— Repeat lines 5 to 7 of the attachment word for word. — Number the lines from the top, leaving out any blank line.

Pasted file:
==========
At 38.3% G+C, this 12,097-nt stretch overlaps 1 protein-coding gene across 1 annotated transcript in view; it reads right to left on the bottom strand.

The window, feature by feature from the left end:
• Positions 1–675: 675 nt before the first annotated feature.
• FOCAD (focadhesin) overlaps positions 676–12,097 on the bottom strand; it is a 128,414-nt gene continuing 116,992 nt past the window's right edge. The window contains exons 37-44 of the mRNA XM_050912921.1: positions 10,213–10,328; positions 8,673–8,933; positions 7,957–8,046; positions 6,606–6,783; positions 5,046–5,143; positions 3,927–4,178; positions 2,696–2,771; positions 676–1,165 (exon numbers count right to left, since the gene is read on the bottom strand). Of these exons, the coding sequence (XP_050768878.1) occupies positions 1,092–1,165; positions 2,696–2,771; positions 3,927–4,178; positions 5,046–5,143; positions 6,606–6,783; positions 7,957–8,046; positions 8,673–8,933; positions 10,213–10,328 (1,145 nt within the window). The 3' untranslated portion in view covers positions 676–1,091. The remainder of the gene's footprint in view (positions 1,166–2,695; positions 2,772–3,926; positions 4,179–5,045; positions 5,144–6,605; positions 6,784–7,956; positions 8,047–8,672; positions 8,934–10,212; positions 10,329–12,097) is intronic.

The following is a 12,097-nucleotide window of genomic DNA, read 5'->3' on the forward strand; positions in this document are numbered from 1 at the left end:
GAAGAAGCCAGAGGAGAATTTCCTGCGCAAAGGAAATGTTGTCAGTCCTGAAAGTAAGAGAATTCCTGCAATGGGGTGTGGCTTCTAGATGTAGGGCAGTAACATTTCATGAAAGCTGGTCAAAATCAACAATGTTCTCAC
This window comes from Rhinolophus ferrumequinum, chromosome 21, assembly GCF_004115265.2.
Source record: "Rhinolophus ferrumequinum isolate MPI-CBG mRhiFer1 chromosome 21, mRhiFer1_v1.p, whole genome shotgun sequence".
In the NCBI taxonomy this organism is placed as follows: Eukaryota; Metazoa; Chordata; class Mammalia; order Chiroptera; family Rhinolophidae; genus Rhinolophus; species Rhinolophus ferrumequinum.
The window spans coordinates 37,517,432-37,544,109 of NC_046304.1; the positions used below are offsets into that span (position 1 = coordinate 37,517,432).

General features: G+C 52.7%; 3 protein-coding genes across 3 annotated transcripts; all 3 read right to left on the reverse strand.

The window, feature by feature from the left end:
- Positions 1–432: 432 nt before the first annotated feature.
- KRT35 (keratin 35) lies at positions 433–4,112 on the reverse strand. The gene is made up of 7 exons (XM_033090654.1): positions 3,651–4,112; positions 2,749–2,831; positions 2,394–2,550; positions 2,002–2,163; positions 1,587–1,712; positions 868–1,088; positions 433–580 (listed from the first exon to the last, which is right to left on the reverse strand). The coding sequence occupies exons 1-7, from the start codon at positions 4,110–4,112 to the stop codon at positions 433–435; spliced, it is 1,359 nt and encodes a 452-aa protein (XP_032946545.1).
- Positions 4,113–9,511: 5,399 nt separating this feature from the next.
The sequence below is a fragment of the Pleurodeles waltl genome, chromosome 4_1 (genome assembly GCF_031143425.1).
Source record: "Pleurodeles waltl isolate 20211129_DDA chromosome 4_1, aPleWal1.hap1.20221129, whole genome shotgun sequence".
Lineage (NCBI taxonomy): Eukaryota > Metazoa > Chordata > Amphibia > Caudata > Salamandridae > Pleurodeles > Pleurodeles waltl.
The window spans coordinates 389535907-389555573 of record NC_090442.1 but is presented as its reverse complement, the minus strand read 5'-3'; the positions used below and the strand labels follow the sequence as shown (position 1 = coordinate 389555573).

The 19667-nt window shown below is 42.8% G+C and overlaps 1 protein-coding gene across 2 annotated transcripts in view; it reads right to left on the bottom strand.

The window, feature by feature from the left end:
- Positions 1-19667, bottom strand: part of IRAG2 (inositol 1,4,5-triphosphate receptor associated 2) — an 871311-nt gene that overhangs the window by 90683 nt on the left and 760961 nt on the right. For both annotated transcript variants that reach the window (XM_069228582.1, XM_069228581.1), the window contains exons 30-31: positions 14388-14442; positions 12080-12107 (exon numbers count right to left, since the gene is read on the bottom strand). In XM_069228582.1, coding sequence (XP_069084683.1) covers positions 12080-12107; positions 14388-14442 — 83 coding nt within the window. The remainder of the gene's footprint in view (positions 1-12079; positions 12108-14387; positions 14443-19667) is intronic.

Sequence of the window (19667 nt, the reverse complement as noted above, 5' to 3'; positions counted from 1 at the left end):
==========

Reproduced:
The following is a 12,097-nucleotide window of genomic DNA, read 5'->3' on the forward strand; positions in this document are numbered from 1 at the left end:
GAAGAAGCCAGAGGAGAATTTCCTGCGCAAAGGAAATGTTGTCAGTCCTGAAAGTAAGAGAATTCCTGCAATGGGGTGTGGCTTCTAGATGTAGGGCAGTAACATTTCATGAAAGCTGGTCAAAATCAACAATGTTCTCAC
This window comes from Rhinolophus ferrumequinum, chromosome 21, assembly GCF_004115265.2.